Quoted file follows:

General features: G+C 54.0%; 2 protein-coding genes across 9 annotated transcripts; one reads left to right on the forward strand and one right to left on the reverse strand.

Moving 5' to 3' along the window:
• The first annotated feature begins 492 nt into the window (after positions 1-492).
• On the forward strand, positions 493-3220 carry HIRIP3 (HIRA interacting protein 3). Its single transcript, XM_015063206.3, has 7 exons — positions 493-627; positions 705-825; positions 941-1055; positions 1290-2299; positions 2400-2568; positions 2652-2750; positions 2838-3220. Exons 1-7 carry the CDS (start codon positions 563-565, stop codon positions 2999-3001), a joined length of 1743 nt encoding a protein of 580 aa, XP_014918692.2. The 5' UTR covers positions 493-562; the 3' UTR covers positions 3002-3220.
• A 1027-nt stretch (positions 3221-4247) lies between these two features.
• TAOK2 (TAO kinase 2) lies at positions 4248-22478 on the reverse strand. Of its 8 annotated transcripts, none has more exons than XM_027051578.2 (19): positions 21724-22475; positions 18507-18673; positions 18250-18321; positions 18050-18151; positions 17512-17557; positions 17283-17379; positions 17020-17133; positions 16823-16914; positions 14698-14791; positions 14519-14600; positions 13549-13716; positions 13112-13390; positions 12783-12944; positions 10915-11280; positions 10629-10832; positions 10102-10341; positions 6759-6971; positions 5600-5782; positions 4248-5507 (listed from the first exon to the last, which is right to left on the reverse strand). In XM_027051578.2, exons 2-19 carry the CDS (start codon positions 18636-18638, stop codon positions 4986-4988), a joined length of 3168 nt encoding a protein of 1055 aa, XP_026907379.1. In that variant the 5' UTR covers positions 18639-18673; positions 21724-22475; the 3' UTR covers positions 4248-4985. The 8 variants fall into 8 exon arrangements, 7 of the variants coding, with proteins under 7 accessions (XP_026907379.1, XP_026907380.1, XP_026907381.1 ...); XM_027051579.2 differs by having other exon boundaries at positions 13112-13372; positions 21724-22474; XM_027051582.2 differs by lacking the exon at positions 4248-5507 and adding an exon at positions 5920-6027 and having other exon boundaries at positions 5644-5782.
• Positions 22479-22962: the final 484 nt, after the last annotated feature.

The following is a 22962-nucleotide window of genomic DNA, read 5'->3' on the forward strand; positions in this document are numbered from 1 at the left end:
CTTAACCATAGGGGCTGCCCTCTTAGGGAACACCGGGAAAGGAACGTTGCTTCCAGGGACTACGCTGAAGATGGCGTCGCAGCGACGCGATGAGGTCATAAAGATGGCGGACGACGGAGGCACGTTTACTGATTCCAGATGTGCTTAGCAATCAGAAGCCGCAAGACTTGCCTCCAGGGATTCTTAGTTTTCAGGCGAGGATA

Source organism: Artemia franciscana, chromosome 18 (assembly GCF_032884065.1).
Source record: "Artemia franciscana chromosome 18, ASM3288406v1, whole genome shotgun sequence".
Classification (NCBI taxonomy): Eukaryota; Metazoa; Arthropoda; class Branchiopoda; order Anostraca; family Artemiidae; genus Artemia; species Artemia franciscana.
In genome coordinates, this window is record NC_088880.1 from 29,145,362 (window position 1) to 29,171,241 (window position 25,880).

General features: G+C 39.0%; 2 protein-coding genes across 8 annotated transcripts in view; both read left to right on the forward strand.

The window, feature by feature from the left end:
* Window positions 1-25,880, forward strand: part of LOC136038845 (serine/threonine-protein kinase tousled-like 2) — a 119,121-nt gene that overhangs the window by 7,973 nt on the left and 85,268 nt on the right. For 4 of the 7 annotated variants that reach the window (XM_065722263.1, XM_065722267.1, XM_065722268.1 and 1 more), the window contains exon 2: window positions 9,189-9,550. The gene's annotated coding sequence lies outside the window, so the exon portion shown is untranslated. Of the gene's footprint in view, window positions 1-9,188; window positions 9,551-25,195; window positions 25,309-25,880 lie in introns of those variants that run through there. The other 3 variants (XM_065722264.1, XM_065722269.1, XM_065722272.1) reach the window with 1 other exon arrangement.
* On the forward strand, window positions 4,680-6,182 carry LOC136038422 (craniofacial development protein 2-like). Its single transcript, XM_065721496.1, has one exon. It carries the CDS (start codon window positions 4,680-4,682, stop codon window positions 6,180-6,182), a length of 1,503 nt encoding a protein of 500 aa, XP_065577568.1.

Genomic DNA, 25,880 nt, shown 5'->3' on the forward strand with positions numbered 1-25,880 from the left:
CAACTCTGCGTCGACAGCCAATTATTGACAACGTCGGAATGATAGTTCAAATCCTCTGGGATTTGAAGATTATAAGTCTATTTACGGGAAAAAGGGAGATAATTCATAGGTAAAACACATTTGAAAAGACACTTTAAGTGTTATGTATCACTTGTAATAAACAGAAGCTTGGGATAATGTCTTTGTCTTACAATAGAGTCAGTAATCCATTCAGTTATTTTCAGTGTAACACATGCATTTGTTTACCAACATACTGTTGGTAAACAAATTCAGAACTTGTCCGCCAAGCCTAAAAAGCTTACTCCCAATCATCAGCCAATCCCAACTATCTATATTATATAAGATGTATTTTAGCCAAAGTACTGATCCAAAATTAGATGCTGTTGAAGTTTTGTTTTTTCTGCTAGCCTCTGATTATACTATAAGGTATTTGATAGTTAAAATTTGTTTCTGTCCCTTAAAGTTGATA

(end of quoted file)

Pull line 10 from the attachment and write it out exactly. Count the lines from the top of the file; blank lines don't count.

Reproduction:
Source organism: Artemia franciscana, chromosome 18 (assembly GCF_032884065.1).